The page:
WSS Concert 4 Review
Article by Keith Millar
The National Youth Concerto Festival 2018 was a most satisfying and enjoyable event. Bravo the young soloists, bravo the KZNPO and bravo maestro Temmingh. (Review by Keith Millar)
The KZN Philharmonic Orchestra rang the curtain down on their Early Spring Season 2018 with their annual National Youth Concerto Festival.
The festival concert this year was dedicated to the memory of Dr David Tidboald who passed away earlier this year at the age of 92. Dr Tidboald was the founder of what is now the KZN Philharmonic Orchestra in 1983 and remained its inspirational and creative force until his retirement.
The National Youth Concerto Festival is a legacy left by this veteran conductor. Established in 1985 the annual festival features the cream of South Africa’s next generation of classical musicians.
Despite the lack of the usual international super star on the bill, this could arguably be the KZNPO’s most important concert of the year where established orchestral musicians provide the platform for the growth and development of young artists.
It seems as if classical music lovers in Durban do not agree with this sentiment because attendance at the concert was disappointing to say the least.
While the Festival is not a competition, and no-one is declared a winner at the end, it remains a important and proud addition to all the participants CV’s.
In 2004 Tidboald handed over the reins of this significant event to the KZNPO’s Resident Conductor, Lykele Temmingh. Temmingh who has a proud record in the development of young artists – he is also the Artistic Director and Conductor of the KZN Youth Orchestra – scours the country and conducts stringent auditions to select only the best of the best to perform at the festival.
As usual he unearthed 10 absolute gems (unfortunately only one from KZN) to entertain at this year’s concert. Every one of them brought their A game and performed with skill and aplomb which was both satisfying and exciting.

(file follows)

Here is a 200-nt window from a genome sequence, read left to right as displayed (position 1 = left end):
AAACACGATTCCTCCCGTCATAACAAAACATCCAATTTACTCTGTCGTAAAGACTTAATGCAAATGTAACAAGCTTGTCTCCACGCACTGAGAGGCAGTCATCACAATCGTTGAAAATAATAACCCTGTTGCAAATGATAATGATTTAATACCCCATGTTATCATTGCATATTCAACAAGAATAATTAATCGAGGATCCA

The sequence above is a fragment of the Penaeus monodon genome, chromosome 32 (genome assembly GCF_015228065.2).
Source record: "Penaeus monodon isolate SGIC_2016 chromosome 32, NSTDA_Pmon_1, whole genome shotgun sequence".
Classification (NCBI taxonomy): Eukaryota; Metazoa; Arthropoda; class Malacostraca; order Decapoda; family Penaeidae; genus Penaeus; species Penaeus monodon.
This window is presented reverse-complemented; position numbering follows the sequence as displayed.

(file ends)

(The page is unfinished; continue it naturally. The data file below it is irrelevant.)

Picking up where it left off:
While it is impossible to fault the performances of any of the artists there were, for me, three standouts.
First was saxophonist Hendrik Coetzee. Free State born Coetzee, who is now based in Stellenbosch, were he also completed his B.Mus. degree last year, delivered an exuberant and skilful interpretation of the second and third movements of Pierre Max Dubois’ virtuoso Concerto for Alto Saxophone. An exhilarating performance on one of the lesser-heard instruments in the classical repertoire.
Only 14 years old, violinist Gilah Kellner provided an astonishingly good performance of the opening movement Edouard Lalo’s Symphonie Espagnole for Violin and Orchestra. Her playing was beautifully nuanced, full of expression and masterfully skilful. This young lady’s CV is already jam-packed with the awards and competitions she has won and now she can add her triumph at the National Youth Concerto Festival 2018 to that list. Definitely a future star in the making.
The final item on the programme, and providing something of a cherry on the top, was pianist William Mey’s performance of the first movement of Dimitri Shostakovich’s Piano Concerto No. 2 in F Major, Op. 102. While it is difficult to take this frenetic work seriously, 20-year old Mey from Stellenbosch certainly displayed all the flying fingers and virtuosic skills required to make it a highly enjoyable listening experience. A real party piece.
The others who appeared at the concert where as follows:
Samantha Durrant (Violin)
Abongile Fumba (Mezzo-Soprano)
Jan Joubert Clarinet
Luxolo Jule Baritone
Zinhle Mfaba Bassoon
Nastassja Pretorius Cello
Avuya Ngcaweni Soprano
The orchestra under the baton of Lykele Temmingh played a wonderfully supportive role. The members have been through difficult times recently and it is to their great credit that they are still able to make beautiful music.
The National Youth Concerto Festival 2018 was a most satisfying and enjoyable event. Bravo the young soloists, bravo the KZNPO and bravo maestro Temmingh! – Keith Millar